From day one, IKN Nerve Centre™ has been crystal clear on its main market advantage: political risk for mining companies in LatAm. For sure, over the weeks and months and years it's only natural for an inquiring mind to consider the multitude of other moving parts when it comes to mining company valuations and form opinions thereof, but on too many of those subjects this humble corner of cyberspace is just another voice, without a clear baseline advantage. Sometimes IKN is right on the way gold moves, sometimes wrong. Sometimes a bullshit management team has seduced this humble and fallible scribe into its world with grand plans, wise saws and modern instances, sometimes* not. No, all those tend to be reasonably level playing fields but the real advantage we run over The Great White North is LatAm political and community risk factors. That's been shown time and again because we may only have a single clue, but you guys up there don't even have that.

All the meta-twaddle and nonsense you read above was prompted by reading GMP's call on Argonaut Gold ( this morning. They like the thing, want you to buy it and even resort to the puerile "it's a smart money buying opportunity right now" argument to get your ego stirring and you on the phone to the trading and compliance desks. Thing is, GMP and IKN could argue the toss about its valuation call on the numbers (1.15X of NAV8% is rich as hell for this thing, guys) but when it comes to its pol risk call on what's happening in Mexico, they're just being plug dumb stupid. The subject is again San Antonio in Baja California Sur State, and the line GMP uses is...

"We continue to take a conservative approach, estimating production beginning in Q4/15."

Woah! Stop! That is not a "conservative approach". The true conservative approach is estimating production that will never begin and removing the $1.30/share NAV estimate for that "asset" (word used loosely, because in fact it's the exact opposite, a liability) from the calculation. Expecting San Antonio to ramp up in 2015 and calling that a "conservative" estimate shows a complete and utter lack of understanding about the political risk factors around the project, even if you decide to disagree with IKN's own "never gonna happen" call. It's the hallmark of a nodding dog analyst who cannot speak Spanish, hasn't bothered to read up on the local situation, has no clue about the type, strength or depth of the opposition to the project and has limited their DD to a phone call to the IR department to find out the company's own viewpoint and repeated it verbatim to brokerage clients.

It's at this point that the cry of "STOP TEH STOOOPID!" often makes its appearance in an IKN post, but not today. That's because I don't want the advantage to disappear, so Canadian brokerage dumbasses, please continue to be as dumbass as ever about Latam mining politics. and GMP today is but one example.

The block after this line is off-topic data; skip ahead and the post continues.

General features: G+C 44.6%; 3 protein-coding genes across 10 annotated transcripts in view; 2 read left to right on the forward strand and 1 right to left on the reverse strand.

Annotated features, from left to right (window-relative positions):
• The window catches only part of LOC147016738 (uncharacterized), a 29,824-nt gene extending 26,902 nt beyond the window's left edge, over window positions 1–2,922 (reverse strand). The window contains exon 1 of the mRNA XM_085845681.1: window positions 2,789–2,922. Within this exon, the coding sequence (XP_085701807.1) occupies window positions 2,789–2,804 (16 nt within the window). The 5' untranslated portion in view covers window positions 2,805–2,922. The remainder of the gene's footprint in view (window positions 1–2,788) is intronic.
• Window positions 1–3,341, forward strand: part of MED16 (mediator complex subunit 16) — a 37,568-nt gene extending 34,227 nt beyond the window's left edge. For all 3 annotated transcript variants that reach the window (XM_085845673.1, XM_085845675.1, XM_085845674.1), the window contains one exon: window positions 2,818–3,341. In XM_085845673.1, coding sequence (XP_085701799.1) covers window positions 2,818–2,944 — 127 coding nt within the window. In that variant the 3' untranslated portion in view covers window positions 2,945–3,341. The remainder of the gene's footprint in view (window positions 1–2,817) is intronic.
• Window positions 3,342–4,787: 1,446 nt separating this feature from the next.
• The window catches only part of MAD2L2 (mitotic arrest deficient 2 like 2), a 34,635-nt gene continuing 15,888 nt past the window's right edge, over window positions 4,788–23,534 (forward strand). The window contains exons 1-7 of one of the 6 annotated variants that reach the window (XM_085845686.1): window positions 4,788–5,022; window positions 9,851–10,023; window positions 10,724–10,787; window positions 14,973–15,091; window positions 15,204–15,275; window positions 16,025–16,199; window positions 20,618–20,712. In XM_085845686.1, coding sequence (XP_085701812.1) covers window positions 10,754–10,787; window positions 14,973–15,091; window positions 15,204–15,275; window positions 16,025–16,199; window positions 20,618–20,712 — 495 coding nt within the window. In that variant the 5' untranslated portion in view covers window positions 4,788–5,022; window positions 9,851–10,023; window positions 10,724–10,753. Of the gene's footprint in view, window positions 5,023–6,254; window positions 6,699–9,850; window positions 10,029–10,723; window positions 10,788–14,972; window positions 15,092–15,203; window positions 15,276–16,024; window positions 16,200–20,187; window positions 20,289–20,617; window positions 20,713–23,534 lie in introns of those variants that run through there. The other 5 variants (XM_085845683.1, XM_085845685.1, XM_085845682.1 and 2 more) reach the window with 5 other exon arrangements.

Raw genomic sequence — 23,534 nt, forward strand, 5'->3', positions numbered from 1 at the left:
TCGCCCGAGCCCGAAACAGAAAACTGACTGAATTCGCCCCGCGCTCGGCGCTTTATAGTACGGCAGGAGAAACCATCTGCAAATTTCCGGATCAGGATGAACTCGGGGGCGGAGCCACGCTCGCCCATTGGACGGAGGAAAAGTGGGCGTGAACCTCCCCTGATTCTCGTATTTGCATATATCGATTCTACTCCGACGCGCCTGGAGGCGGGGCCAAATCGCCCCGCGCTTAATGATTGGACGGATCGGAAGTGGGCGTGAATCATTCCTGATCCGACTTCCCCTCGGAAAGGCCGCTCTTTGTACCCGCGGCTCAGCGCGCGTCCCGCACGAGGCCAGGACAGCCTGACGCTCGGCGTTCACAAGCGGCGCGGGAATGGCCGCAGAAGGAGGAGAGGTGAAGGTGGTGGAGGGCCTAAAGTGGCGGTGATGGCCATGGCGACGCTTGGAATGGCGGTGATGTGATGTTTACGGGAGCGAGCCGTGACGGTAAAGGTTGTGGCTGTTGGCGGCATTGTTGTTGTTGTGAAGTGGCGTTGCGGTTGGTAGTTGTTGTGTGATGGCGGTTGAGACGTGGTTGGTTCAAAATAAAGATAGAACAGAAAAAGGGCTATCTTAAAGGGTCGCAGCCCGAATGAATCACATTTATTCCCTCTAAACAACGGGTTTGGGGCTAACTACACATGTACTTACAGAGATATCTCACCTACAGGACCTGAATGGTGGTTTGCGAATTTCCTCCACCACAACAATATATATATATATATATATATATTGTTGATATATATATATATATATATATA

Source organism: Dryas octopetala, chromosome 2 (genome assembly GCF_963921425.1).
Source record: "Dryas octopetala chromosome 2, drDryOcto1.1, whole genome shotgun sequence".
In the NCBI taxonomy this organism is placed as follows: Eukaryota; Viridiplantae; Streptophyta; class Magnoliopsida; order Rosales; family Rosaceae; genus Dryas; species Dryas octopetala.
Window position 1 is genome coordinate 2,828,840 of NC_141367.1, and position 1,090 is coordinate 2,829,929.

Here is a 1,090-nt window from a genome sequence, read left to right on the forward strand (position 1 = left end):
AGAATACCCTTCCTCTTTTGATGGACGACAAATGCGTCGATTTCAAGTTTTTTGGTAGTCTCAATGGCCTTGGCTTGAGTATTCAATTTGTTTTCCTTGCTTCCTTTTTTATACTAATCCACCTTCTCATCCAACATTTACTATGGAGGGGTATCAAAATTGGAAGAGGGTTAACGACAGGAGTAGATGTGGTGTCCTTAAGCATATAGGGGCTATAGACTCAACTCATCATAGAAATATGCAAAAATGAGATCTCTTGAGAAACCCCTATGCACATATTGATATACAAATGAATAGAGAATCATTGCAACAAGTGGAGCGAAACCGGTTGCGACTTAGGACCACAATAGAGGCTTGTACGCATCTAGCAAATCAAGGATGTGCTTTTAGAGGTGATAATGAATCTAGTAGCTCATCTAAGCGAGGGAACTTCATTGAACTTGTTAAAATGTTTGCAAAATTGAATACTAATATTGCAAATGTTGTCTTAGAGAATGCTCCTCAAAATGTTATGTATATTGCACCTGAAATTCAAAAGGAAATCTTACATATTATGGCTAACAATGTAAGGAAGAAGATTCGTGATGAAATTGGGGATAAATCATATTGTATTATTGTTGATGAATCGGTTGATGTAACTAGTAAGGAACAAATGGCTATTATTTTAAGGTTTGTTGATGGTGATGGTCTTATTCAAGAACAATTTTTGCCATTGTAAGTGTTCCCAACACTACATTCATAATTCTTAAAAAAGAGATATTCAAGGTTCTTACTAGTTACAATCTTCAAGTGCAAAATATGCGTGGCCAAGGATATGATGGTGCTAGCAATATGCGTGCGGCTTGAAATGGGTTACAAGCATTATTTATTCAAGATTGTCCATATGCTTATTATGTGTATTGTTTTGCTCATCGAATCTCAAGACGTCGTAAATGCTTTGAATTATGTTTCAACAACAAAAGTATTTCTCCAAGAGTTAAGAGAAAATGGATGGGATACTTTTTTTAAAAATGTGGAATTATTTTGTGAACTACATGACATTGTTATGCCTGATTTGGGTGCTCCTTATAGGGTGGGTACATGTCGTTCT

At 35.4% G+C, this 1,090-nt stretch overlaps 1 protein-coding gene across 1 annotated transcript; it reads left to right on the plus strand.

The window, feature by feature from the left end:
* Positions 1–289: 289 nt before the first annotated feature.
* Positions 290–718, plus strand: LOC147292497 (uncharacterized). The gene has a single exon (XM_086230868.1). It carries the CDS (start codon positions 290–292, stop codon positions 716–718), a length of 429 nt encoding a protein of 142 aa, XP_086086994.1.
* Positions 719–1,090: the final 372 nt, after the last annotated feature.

*On that one, most times not. Gonna give myself a little extra credit.

Chart of the day is...

...silver, dailies:

A few days ago I posited on the potential for silver as a long trade. FWIW I didn't buy the metal but have slowly and carefully, been picking at a silver junior trade (subbers know which one). Today's silver price re-lapse puts that theory in doubt and it sure looks as though the metal needs a bounce, right here right now, else stocks are going feel the welter burden of the 18 handle.

As usual, a reminder that trading mentality isn't investment mentality. I'm looking for the near-term play here, longer term stuff unrelated.

UPDATE: And bounce it did. We live in a world where an unexpected result from a very noisy US data number can add U$20 to an ounce of gold in Bangladesh. Oh the humanity.



A little more detail in private placement news releases would be appreciated. Some honesty, too:
...the proceeds of the Offering will be used for exploration and general working capital purposes. By "exploration", we refer to your money being used in order that humanity might add to its knowledge of geological anomalies. By "general working capital purposes", we refer to how our CEO is fed up with traveling coach class. And the hookers and blow, obviously. This is Vancouver, after all.

Gold/Silver ratio, miner prices, GS, things of the ilk

On this...

..., the gold/silver ratio, the song remains the same. After flicking through a few other trackers, the overall sentiment is one of a sector in wait'n'see mode, looking for a catalyst to take it lower or higher. So for the meanwhile we drift, we follow a weak trend, we wait (and if only for that your humble scribe's general call in this period to pick at and buy decent beaten down mining names is reiterated; all good things to those who wait, Clarice).

Switching gears slightly, as it happens and after making a large cup of sweet tea, sitting down, pulling up that GS note yesterday evening (ty reader N) and reading it carefully, I happen to agree on their value-oriented call that producers concentrating on cash flows and bottom lines (rather than the growth model miners, or those running to stand still at current bullion prices) look cheap and are buys on their fundies. You should know by now that I'm no fan of the house and think them complete fuckers for a whole multitude of reasons, but credit where due, that note was a good argument and well put.

GS is still talking complete stupidities about gold price, however. The juxtaposition is best explained (in my own biased brain) by one set of GS analysts doing decent, oldschool, straight, numerical, value analysis work on stocks and seeing them cheap, while the bullion lower call from the very same company is sheer political bullshittery from a different place, department and mindset. Así termina mis dos centavitos.

On RIOM and rumours

After several e-mails arriving on the same subject, a quick note (if only to staunch the flow). Yes I've heard the same rumour as you, the one that apparently made the stock pop yesterday afternoon. No I'm not going to repeat it here because it's straight hearsay and I'm long the stock, so not going to join in the games. I'll say here that it looks like a classic rumour structure, with a grain of truth in the centre but then a whole heap of guesswork and conjecture is added on top, and as such I do not believe it. That's all and apologies if this sounds cryptic to others.